Intel 'ditches' high-end 'Centrino 3' chipset
955XM reportedly axed
Intel has reportedly axed the most powerful of three chipsets scheduled for its third-generation Centrino platform, 'Napa', due to ship early next year.
The dropped chipset, the 955XM, was to have provided notebook users with the ability to access up to 4GB of DDR 2 SDRAM, a DigiTimes report notes, citing motherboard-maker sources.
The remaining Napa chipsets, the 945PM and 945GM, will now be upgraded to support 4GB of memory, up from the 2GB maximum they were originally intended to provide.
The chipsets' numbering scheme echoes Intel's desktop chipset line-up. Clearly, then, the 955XM was intended as a high-end, performance-oriented part, possibly to be pitched toward gaming notebooks.
All three chipsets will support a 667MHz frontside bus clock and 667MHz DDR 2. Whether Intel launches the 955XM in Q1 2006 or not, it is expected to follow up the initial Centrino debut with a pair of lower-end chipsets in Q2 2006: the 945GMS and the 940GML. Both support DDR 2 SDRAM, but clocked to 533MHz and 400MHz, respectively. Their FSB clocks are set to 667MHz and 533MHz, respectively. They will be pitched not only at low-end notebooks but at small form-factor PCs.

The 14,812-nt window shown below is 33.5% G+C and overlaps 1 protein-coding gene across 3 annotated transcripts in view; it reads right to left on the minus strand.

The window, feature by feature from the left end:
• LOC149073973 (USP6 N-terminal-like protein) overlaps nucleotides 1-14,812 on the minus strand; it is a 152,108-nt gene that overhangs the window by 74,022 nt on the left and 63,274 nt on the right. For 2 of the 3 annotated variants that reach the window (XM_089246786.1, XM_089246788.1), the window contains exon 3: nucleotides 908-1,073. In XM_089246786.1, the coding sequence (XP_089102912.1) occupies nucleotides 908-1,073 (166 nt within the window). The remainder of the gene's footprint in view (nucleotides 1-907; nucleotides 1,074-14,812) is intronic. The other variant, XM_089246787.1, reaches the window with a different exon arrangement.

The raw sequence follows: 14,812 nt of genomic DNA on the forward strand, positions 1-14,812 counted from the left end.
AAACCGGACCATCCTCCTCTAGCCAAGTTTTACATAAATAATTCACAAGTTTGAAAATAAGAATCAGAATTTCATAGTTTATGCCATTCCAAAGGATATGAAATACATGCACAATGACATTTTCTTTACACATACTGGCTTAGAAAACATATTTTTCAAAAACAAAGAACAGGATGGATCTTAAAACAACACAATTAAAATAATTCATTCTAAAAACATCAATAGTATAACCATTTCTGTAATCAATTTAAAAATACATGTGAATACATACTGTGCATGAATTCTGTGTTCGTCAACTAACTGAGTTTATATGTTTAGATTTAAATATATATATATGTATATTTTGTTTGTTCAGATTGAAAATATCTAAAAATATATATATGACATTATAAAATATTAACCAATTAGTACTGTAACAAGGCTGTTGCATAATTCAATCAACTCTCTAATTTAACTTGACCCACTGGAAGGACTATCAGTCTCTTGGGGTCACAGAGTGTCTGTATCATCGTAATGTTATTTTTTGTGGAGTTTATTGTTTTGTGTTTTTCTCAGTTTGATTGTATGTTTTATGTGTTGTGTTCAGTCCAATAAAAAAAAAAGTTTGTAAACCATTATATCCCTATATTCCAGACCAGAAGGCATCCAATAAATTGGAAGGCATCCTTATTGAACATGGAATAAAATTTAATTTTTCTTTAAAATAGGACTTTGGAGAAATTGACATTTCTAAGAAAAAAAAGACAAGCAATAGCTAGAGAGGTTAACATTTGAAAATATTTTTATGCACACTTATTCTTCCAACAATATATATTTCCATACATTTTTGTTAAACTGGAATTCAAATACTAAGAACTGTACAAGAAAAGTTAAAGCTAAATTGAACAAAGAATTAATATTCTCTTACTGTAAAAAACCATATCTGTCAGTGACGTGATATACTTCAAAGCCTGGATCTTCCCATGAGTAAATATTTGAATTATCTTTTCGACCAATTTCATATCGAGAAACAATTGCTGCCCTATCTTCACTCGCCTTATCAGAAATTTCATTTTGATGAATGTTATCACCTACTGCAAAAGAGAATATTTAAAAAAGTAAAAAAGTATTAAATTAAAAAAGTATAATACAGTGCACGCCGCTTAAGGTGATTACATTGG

The chipsets are expected to support the 65nm 'Yonah' mobile processor in both its dual- and single-core varieties. Intel has said Yonah will ship by the end of the year, but don't expect it to make much of a noise until Q1 2006 when Napa is formally launched. Yonah should ship clocked to between 1.66GHz and 2.16GHz, and contain 2MB of L2 cache. Expect it to support Virtualisation Technology and Intel Active Management Technology, along with the latest incarnation of SpeedStep.
There's no word on 64-bit support, but with the chipsets supporting no more than 4GB of memory, there's arguably little point in adding it just yet. Then again, that hasn't stopped AMD with Turion, so we'll see how this one plays out.
Yonah does include Digital Media Boost, Advanced Thermal Manager, Dynamic Power Coordination and Smart Cache, a host of FECLs (FEatures with Capital Letters) to tease the notebook-buying public. ®
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